Jane Briggs Smith to Friend Fuller Fiske, November 22, 1867



Sumter S. C.
Nov. 22, 1867

My dear Friend

I have had two letters from you this week, and one of them mailed at dear old Boston. I love Boston as well as if it was my home. I know of no place in all the world I would rather call my home. I should have liked being there with you and showing you into some of my pet nooks about the city. I hope you visited our place (though you do not mention it) where I always spent a sad half hour--the solitude of the State house where hang the battered flags of our noble volunteer regiments. To me they are even better worth the seeing than even Child's & Jenks gallery of paintings.

I am not surprised or sorry at your account of the change brought about by the recent elections. I hope things will be even worse than you represent them, and convince our dear good honest old fogies of the value of our temperance laws. I have no doubt of the honest and the purity of motives with which many leading men opposed prohibition; let them see the effects of license, and that they are moving a step backward, and they will repent, and bring forth works meet for repentance. No one can for a moment believe that any but pure motives could influence John A. Andrew in the stand which he took, and no doubt others were honest as he.

So you have heard Anna Dickinson, and don't seem to be madly in love with her. You ought to be, for she is said to very much resemble the humble individual who is now addressing you, especially since my hair was cropped. I never saw her and do not greatly admire what I have heard of her. But I cannot help being of the opinion that if a woman has oratorical powers given here, it was intended they should be used. Would you have Jenny Lind, Parodi, or Ristori hide that talent under a bushel which is capable of giving such exquisite pleasure to so many people? Where is the difference?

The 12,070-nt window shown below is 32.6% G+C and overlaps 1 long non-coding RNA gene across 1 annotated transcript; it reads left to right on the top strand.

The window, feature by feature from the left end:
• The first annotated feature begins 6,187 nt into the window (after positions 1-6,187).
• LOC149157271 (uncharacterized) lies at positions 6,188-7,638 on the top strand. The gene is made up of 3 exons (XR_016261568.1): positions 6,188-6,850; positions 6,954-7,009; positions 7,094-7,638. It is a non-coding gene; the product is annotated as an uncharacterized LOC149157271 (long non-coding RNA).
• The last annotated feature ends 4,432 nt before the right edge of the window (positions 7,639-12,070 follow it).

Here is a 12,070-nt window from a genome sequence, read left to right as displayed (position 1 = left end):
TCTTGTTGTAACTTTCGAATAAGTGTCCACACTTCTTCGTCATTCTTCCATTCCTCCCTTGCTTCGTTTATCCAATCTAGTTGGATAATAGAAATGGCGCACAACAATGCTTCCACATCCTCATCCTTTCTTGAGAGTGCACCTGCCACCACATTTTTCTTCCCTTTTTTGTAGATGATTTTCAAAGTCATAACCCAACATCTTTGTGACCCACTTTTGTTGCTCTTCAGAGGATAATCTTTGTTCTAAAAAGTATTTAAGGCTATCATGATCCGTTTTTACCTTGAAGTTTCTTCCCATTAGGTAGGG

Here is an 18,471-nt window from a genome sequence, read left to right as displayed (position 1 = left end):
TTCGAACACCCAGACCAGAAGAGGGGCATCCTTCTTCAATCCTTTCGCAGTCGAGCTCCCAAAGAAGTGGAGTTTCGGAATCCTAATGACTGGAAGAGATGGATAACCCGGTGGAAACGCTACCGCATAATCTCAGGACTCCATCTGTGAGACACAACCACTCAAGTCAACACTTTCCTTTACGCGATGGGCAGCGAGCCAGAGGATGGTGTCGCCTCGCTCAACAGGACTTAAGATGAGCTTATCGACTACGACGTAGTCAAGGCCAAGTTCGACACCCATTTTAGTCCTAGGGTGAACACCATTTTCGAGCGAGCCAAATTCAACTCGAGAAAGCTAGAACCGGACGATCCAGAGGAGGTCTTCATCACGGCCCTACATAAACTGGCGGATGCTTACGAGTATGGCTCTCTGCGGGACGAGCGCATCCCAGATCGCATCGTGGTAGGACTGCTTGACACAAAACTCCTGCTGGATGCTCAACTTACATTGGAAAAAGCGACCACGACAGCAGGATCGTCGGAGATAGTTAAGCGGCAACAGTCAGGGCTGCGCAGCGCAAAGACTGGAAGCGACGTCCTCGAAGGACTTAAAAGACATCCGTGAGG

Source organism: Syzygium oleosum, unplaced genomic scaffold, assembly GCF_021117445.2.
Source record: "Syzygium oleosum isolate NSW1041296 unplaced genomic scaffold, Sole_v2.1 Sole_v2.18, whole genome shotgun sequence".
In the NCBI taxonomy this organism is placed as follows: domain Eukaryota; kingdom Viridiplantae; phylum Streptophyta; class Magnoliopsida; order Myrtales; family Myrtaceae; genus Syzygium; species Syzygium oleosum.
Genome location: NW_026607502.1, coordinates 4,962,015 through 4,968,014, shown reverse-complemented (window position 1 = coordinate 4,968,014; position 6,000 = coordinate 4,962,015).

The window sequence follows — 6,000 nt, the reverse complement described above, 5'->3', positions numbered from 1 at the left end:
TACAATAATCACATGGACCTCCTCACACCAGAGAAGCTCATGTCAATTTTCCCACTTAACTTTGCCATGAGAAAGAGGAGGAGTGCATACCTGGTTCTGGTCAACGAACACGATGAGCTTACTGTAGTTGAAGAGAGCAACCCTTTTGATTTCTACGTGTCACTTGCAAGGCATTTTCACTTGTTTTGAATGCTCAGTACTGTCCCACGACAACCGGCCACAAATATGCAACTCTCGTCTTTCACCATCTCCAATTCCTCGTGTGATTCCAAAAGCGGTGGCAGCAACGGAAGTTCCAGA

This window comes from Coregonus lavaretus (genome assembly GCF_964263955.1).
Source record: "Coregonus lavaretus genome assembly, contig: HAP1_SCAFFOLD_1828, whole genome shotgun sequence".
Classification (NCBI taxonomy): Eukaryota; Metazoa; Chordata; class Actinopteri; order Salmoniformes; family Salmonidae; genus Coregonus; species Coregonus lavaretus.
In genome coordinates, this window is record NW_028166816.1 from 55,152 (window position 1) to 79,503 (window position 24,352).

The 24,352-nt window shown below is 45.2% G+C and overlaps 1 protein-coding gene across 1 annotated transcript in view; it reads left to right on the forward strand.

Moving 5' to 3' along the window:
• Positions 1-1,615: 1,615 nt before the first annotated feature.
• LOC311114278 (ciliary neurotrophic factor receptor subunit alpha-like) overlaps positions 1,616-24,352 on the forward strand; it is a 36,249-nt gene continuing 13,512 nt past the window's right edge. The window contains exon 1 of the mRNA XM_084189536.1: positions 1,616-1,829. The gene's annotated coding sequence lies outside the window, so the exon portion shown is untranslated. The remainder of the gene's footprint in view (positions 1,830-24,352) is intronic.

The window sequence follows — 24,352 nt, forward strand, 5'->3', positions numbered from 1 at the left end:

"How am I? Where am I? What am I doing? What have I been doing the past week?" (I'll try to go through the catechism satisfactorily.) Very well thank you. In my own room at Sumter S. C.--a delicious haven of rest and a refuge from an ungrateful world. Writing to you. Performing with grace and dignity my customary duties, not neglecting that of giving advice and instruction to our newly enfranchised citizens. For the election is over and the "Sumter News" is disgusted at this last worst triumph of the Republican party whose pedigree it traces back two hundred years to the time of Cromwell. Poor thing, it almost bursts with spite and rage.

The whole result of the election I don't know. It passed here very quietly; the whites showed great apathy, not more than three or four voting at all. They affect to regard the whole thing as unconstitutional, and their policy is to have nothing to do with it, so they will be saved in spite of themselves.

It is decided that I remain in Sumter. Mr. Tomlinson, State Superintendent under the Bureau was here this week, and expressed a wish amounting to a command that I stay, so I suppose I shall although it is anything but pleasant.

Please remember me to Mrs. Fisk. You have not mentioned her health lately, and I hope she is better with her freedom from care.

Truly yours

Jennie B. Smith

 

 

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